The North Dakota man who admitted to running over 18-year-old Cayler Ellingson with an SUV after a political argument earlier this month, is not under house arrest and has no curfew, Fox News reported.
Shannon Brandt, 41, was released from jail after posting a $50,000 bond on Sept. 20 after he fatally hit Ellington with his vehicle following a street dance at a local bar in McHenry, North Dakota.
According to court documents, the incident happened at around 2:35 a.m. on Sept. 18, and Brandt initially fled the scene. He later called 911 and and told the operator that he hit Ellingson following a “political argument” because he believed that the teenager was part of a “Republican extremist group,” and the teen was calling people to “go after” him. Ellingson, as the affidavit states, had called his mother for help.
The grievously injured Ellingson was taken to a local hospital where he later died.
Law enforcement arrested Brandt at his home. Police reportedly found “disturbances of the dirt on the hood and front end of the 2003 Ford Explorer” and other damage to the car at Brandt’s residence. A North Dakota Highway Patrol trooper said in a court filing that Brandt “admitted to striking someone he never met with his vehicle” and then left the area.
Police said the 41-year-old admitted to consuming alcohol prior to the incident, and the results of a breathalyzer test showed were above the legal limit.
North Dakota Highway Patrol Capt. Bryan Niewind told reporters there is “no evidence” suggesting that Ellingson was part of a “Republican extremist group.”
Court documents obtained by Fox News Digital show that Brandt was not placed under house arrest and has no curfew after posting bond. Under the terms of Brandt’s bail order, he cannot leave North Dakota, cannot drink alcohol and must participate in a 24/7 sobriety program with constant testing.
Brandt is also not allowed to possess “a firearm, destructive device, or other dangerous weapon” and cannot go within 300 feet of the Ellingson family.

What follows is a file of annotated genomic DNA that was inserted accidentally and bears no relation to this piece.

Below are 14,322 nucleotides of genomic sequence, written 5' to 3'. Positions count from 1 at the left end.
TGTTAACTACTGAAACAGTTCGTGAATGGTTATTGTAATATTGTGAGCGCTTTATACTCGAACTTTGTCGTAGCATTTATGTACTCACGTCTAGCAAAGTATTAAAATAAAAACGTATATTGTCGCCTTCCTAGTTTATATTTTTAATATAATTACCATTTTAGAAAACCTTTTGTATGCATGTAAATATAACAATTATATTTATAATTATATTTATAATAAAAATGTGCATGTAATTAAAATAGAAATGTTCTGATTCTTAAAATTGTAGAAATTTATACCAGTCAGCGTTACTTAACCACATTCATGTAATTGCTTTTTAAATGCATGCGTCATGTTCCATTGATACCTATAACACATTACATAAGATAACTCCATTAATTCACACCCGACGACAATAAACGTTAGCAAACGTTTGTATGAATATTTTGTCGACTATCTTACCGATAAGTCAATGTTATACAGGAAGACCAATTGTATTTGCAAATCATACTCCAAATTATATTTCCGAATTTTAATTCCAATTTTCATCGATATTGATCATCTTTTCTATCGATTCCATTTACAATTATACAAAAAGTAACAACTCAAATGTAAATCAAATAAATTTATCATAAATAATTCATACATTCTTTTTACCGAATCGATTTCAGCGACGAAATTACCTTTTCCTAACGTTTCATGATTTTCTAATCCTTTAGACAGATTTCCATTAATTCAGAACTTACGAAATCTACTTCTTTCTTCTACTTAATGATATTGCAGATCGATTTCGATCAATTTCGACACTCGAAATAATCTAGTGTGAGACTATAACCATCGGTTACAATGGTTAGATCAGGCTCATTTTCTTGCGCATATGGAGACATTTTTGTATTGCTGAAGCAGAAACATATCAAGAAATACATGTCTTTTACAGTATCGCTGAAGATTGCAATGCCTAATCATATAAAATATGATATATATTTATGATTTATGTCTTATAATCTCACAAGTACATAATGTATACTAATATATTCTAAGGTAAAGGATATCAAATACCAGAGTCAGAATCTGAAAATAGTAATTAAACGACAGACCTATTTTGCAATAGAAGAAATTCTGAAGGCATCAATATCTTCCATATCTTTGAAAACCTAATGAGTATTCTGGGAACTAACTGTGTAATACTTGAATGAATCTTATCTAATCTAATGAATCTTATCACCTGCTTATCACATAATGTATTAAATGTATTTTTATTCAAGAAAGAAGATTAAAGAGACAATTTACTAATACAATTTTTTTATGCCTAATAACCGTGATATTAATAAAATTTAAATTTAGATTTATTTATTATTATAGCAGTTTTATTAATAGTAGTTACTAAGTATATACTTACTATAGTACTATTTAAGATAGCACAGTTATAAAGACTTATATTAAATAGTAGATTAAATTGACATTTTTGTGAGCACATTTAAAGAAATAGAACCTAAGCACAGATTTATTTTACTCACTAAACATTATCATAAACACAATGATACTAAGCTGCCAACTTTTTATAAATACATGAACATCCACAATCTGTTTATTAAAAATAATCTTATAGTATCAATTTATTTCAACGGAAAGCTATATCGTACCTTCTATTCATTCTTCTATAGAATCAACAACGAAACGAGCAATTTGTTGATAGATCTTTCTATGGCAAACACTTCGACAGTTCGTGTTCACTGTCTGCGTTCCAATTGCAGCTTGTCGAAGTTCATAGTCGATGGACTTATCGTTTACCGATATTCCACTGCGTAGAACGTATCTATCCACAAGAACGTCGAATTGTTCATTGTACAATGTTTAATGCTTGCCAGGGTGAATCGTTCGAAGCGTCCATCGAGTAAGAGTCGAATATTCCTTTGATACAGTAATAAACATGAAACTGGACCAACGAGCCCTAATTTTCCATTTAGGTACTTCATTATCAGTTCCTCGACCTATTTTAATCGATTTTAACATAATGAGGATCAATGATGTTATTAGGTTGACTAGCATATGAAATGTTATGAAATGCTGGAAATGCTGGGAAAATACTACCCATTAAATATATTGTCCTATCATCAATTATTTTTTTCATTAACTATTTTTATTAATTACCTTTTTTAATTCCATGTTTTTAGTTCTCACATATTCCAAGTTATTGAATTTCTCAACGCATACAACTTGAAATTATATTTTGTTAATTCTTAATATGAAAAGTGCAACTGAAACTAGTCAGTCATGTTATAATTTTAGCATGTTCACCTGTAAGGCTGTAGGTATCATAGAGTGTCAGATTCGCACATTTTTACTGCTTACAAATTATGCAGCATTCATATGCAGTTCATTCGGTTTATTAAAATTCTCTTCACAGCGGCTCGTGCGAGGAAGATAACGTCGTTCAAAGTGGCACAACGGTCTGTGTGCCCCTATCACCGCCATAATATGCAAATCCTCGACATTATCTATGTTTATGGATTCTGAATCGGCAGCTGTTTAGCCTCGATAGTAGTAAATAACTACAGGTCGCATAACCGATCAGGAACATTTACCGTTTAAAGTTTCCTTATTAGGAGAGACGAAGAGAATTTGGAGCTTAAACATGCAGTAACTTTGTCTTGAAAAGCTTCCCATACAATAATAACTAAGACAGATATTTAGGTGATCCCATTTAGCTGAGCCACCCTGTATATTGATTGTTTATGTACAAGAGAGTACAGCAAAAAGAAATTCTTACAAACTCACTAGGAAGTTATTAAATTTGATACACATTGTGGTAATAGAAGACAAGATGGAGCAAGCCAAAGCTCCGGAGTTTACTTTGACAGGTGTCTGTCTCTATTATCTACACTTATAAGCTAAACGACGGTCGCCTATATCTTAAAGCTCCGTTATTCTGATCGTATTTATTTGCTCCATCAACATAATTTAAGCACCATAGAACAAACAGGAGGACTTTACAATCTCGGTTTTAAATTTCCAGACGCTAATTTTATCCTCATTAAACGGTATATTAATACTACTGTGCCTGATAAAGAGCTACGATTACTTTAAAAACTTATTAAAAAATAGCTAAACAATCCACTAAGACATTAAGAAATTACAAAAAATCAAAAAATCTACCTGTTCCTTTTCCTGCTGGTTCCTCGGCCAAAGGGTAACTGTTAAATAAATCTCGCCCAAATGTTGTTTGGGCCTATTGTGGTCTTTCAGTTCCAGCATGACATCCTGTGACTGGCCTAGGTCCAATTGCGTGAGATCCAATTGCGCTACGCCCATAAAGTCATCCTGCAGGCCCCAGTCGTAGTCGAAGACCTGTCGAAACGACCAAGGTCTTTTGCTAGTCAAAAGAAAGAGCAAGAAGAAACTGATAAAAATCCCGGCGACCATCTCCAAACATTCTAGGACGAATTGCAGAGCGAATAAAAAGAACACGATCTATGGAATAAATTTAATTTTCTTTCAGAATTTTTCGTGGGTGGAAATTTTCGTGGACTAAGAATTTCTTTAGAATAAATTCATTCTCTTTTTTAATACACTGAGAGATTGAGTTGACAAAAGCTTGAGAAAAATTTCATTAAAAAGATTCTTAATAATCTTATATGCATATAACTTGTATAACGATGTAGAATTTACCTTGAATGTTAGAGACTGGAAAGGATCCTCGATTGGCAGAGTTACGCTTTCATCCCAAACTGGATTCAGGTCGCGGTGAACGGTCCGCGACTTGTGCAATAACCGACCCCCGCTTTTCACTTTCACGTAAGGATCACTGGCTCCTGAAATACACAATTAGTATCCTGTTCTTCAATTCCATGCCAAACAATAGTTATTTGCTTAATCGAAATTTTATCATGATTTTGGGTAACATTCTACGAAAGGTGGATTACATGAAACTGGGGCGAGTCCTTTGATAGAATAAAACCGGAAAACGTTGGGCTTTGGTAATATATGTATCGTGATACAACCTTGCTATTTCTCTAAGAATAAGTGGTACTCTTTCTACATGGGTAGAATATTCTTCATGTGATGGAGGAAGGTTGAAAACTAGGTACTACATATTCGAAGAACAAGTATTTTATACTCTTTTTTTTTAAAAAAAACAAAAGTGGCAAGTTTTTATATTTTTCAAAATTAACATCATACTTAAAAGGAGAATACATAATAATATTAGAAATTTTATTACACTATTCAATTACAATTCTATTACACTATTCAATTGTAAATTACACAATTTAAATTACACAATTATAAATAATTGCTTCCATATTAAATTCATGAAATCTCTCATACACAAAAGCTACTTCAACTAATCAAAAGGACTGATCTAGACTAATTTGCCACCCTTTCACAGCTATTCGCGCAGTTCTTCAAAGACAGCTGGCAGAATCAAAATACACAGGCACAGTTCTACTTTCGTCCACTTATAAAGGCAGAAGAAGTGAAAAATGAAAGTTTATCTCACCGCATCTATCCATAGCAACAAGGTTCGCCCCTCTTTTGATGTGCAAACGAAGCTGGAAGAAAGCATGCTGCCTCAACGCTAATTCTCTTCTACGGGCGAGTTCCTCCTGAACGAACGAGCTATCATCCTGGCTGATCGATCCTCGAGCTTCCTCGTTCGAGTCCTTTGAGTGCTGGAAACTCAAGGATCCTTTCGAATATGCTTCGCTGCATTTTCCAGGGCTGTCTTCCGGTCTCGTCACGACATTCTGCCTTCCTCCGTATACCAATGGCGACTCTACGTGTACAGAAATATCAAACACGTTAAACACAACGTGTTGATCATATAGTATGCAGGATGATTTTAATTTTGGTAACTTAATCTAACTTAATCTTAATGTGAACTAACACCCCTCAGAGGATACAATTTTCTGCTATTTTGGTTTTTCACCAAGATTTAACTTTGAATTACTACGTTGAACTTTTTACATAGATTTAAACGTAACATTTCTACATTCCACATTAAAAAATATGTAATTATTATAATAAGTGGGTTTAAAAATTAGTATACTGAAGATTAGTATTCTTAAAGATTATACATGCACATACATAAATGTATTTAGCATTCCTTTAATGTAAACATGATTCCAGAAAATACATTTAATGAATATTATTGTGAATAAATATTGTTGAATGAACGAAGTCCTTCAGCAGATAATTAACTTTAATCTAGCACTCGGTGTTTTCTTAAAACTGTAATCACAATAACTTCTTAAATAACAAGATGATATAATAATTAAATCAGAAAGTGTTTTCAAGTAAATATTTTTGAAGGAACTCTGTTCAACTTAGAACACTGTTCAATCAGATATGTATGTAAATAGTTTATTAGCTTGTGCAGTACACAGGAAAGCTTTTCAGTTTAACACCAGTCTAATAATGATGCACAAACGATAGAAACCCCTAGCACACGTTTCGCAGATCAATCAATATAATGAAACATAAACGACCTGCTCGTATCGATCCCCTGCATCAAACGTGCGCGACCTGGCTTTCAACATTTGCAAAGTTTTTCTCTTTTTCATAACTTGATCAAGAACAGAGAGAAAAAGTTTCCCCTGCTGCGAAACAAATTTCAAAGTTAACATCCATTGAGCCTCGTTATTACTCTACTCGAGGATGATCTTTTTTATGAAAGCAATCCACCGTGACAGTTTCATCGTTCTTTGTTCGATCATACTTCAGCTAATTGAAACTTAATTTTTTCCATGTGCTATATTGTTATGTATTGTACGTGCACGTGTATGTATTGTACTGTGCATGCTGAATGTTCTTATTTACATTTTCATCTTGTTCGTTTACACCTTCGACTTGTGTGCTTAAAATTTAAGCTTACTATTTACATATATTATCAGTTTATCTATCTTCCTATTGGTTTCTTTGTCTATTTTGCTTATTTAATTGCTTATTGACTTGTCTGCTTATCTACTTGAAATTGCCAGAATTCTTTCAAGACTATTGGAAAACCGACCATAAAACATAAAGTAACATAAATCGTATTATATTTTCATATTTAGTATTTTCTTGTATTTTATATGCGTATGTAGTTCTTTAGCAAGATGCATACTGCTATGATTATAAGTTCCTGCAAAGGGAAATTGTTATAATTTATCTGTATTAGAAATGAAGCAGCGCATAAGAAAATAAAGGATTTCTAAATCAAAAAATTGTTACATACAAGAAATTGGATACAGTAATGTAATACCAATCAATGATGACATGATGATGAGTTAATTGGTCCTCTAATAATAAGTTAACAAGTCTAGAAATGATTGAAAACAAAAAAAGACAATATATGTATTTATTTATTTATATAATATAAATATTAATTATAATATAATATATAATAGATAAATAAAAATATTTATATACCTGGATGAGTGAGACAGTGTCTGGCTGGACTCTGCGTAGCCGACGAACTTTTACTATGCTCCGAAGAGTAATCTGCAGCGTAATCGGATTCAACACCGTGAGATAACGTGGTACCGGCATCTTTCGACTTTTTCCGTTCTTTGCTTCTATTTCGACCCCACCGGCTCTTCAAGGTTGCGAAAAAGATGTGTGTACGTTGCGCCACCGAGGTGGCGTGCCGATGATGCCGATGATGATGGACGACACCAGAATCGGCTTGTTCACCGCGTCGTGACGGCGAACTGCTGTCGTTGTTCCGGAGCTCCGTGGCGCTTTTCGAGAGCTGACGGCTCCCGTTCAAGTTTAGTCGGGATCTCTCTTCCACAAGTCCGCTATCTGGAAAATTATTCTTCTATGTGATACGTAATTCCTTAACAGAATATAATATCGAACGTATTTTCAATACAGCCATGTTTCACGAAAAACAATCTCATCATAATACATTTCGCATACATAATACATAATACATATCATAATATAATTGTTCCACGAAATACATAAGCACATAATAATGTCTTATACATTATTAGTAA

Brandt has been charged with criminal vehicular homicide, which has a 20 year maximum sentence, and criminal failure to report an accident that involves injury or death, which has a 10 year maximum sentence.
A judge ordered that be held on $50,000, but Brandt objected to that, saying he was not a flight risk.
“I have a job, a life and a house and things I don’t want to see go by the wayside — family that are very important to me,” he told the judge.
He was released last Tuesday after posting bond.
Former Assistant U.S. Attorney Neama Rahman told Fox News that Brandt’s bond was a “low amount” and “woefully inadequate.”
“Yeah, it’s a low amount, no question. Whenever you’re dealing with a vehicular manslaughter case, that’s low in general,” Rahman said.
Brandt’s deadly attack followed Joe Biden’s prime time speech three weeks prior excoriating Republican extremists as a “threat to this country.”
“Donald Trump and the MAGA Republicans represent an extremism that threatens the very foundations of our Republic,” Biden declared during his infamous “red sermon” on September 1. Biden framed his speech at Philadelphia‘s Independence National Historical Park as a “battle for the soul of the nation.”
Biden accused Republican “extremists” of “promoting authoritarian leaders, and fanning “the flames of political violence.”
“They are a threat to our personal rights and to the pursuit of justice, to the rule of law, to the vert soul of this country,” Biden declared.
Biden told his supporters that they have the power “to stop the assault on American Democracy.”
“We are not powerless in the face of these threats. We are not bystanders in this ongoing attack on Democracy,” he said.
The speech was seen by many to be a dog-whistle to violent leftists, giving them permission to attack Biden’s political opponents.
Over 100 people attended Ellingson’s funeral Monday afternoon, and remembered the teenager as someone who was “Kind, smart, and big-hearted person.”